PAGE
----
Not talking or celebrating goals as South Korea restarts football affected by the virus

SEOUL: The South Korean soccer season begins on Friday after a two-month delay in the coronavirus, paving the way for the world game as other leagues struggle to get back into action.

Goal celebrations, handshakes and even conversations are under strict new security guidelines designed to prevent any contagion during games, which will be played behind closed doors.

While countries like Belarus, Turkmenistan and Taiwan defied the virus to continue playing soccer, South Korea, the co-hosts and semi-finalists of the 2002 World Cup, is the first prominent nation in sports to allow matches.

South Korea suffered one of the worst early COVID-19 outbreaks outside of China, prompting professional sports to suspend or delay its seasons, a pattern that has been repeated around the world.

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But the country appears to have flattened the curve thanks to an extensive tracking, testing, and treatment program, and soccer's comeback comes after baseball started fan-less on Tuesday.

The K-League is Asia's first major competition to return to action, while Europe's giants remain sidelined and only the German Bundesliga so far makes concrete plans to resume.

Friday's opening game will be between defending champions Jeonbuk Motors, who are managed by former Jose Mourinho assistant Jose Morais and champions Suwon Bluewings.

Jeonbuk has been the dominant team for the past decade, winning five of the last six league titles, and is again a favorite.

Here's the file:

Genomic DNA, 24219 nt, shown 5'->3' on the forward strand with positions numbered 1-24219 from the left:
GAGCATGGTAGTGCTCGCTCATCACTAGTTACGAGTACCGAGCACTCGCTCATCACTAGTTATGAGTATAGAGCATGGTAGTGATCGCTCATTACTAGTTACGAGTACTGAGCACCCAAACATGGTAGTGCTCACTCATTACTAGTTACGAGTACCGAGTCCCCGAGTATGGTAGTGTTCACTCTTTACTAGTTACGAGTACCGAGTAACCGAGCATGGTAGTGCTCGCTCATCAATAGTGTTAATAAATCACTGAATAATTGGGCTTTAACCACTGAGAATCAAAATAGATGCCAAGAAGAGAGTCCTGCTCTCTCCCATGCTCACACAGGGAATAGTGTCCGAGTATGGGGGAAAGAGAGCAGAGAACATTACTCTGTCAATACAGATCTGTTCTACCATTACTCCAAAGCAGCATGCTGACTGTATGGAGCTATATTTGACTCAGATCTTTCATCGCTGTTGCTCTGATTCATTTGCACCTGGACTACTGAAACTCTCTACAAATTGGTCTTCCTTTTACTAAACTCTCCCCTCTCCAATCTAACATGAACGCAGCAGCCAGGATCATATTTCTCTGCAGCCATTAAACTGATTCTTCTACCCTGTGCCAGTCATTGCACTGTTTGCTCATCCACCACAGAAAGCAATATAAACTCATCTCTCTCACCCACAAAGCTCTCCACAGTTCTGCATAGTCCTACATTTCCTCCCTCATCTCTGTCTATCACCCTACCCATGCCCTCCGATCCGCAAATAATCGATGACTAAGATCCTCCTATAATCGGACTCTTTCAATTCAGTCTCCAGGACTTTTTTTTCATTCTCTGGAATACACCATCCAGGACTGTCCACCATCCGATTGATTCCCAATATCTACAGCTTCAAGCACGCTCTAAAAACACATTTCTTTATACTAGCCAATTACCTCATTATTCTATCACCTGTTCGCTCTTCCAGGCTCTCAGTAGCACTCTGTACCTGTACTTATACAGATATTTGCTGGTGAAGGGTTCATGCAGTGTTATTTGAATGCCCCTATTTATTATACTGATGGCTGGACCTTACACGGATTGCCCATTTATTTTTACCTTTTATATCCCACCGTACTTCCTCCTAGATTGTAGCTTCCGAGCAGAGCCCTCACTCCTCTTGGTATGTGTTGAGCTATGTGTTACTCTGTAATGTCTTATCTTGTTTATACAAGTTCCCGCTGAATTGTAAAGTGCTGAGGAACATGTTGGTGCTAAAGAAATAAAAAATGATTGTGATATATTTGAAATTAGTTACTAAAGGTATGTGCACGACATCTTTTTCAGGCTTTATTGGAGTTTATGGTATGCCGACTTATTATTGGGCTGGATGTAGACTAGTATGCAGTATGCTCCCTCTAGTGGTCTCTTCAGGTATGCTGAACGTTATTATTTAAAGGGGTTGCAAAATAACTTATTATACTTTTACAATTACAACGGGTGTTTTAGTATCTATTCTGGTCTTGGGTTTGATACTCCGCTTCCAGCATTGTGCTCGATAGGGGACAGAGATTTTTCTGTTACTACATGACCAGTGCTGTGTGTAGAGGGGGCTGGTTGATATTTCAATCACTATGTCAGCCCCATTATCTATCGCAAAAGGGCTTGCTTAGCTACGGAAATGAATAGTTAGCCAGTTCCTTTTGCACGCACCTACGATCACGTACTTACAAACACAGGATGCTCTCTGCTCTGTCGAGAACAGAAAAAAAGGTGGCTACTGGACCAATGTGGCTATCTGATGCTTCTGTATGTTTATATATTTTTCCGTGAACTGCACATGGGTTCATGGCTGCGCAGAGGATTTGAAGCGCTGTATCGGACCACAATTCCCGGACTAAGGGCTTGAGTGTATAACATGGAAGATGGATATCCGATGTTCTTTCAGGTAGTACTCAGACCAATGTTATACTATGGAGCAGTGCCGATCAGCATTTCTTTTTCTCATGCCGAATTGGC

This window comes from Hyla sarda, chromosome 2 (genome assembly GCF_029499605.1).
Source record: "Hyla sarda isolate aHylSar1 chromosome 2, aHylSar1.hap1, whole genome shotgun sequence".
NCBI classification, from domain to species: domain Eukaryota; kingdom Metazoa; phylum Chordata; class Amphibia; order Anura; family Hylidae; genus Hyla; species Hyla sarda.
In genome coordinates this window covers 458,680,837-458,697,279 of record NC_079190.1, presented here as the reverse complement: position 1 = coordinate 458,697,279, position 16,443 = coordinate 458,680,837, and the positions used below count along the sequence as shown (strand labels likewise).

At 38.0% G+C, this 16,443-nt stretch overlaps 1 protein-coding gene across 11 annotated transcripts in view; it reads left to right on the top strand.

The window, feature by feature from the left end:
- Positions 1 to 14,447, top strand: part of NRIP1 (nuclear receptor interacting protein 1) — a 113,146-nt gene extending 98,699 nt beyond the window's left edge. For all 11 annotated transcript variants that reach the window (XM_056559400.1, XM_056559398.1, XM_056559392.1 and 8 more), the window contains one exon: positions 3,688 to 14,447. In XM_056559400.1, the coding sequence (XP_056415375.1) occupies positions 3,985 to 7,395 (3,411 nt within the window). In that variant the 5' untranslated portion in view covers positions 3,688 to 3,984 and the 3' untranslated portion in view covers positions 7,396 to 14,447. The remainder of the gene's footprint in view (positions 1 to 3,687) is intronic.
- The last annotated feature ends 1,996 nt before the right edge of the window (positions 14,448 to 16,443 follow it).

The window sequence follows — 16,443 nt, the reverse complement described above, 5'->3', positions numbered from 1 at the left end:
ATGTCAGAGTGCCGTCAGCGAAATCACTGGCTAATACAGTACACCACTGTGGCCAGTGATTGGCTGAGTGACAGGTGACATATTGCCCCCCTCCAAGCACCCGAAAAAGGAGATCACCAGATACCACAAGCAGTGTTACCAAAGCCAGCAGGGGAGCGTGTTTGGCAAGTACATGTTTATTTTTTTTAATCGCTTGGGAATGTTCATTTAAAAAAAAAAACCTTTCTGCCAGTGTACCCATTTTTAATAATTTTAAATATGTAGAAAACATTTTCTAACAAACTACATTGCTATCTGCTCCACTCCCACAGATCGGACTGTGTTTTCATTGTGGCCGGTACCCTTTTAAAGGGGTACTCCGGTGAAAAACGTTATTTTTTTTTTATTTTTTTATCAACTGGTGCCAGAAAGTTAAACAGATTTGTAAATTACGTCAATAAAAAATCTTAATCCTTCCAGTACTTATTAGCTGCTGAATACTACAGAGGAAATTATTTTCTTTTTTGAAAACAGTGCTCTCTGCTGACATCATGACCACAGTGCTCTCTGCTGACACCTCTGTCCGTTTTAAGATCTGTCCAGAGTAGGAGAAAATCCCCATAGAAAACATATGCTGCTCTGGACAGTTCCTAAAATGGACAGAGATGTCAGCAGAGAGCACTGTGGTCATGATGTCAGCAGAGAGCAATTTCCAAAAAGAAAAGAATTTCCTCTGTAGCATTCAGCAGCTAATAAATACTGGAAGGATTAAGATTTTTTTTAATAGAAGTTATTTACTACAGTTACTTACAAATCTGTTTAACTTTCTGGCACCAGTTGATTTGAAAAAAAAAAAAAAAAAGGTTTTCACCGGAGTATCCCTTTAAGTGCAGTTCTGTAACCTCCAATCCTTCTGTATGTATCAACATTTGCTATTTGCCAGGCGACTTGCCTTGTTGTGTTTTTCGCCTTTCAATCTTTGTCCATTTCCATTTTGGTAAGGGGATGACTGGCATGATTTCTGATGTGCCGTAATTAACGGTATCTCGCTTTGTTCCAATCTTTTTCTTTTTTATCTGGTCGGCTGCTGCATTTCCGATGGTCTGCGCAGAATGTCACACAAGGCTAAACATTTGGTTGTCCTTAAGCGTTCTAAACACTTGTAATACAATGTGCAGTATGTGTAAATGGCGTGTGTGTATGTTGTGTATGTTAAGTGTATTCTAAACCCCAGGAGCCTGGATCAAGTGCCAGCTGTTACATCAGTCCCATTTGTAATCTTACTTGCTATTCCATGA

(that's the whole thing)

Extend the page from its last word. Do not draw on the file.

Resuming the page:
Another top contender among the 12 K-League teams is Ulsan, who has finished in the top four in each of the past four years.

But it will be a different football than Friday, with strict health controls and hygiene measures applied on the field.

Players and coaching staff are subject to temperature checks prior to each game and if anyone becomes infected during the season, the affected team and those who played against them will have to take a two-week break.

Instead of traditional pre-game handshakes, players have been asked to bow their heads from a distance, while avoiding celebrating goals with teammates and talking.

The K-League step-by-step virus outbreak response manual has been shared with some 40 professional soccer competitions worldwide, including England. Premier league and the German Bundesliga said the K-League.

But questions have been raised about the new security guidelines.

It is impossible not to speak to his teammates, Incheon United captain Kim Do-hyeok told reporters.

If we can't have conversations on the field, we better not play soccer.

The new K-League season will be a live-action oasis in a world where sports fans have been deprived of that content by the virus, and broadcasters turned to replays of games from the past few years.

The lack of live sport has resulted in a new worldwide interest in South Korean soccer.

Ten foreign broadcasters from China, Hong Kong to Croatia have bought the rights to broadcast next season, while those from Germany, France, Italy, the United States and Australia have also consulted, the K-League said.

The K-League will broadcast Friday's game live on YouTube and Twitter with English graphics and commentary for international fans, it added in a statement.

On the ground, the K-League said spectators will be able to progressively return to stadiums as the government eases its quarantine measures.

The new soccer season comes just two days after the return of professional baseball in South Korea, which has reached a television deal with ESPN for American fans.

And South Korea will become the first country to see women next week professional golf resume after COVID-19.

South Korean players dominate women's golf with eight ranked in the top 20 in the world, including number one Ko Jin-young.

The $ 1.8 million Korean Professional Golf Association Championship starts on May 14 in Yangju, east of Seoul, with world number six. Kim Sei-young and Lee Jeong-eun, ranked 10th, in the field of 144 players.

South Korea has only seen a trickle of new coronavirus infections in recent days, with two new cases reported on Wednesday, both arriving abroad, bringing the total to 10,806.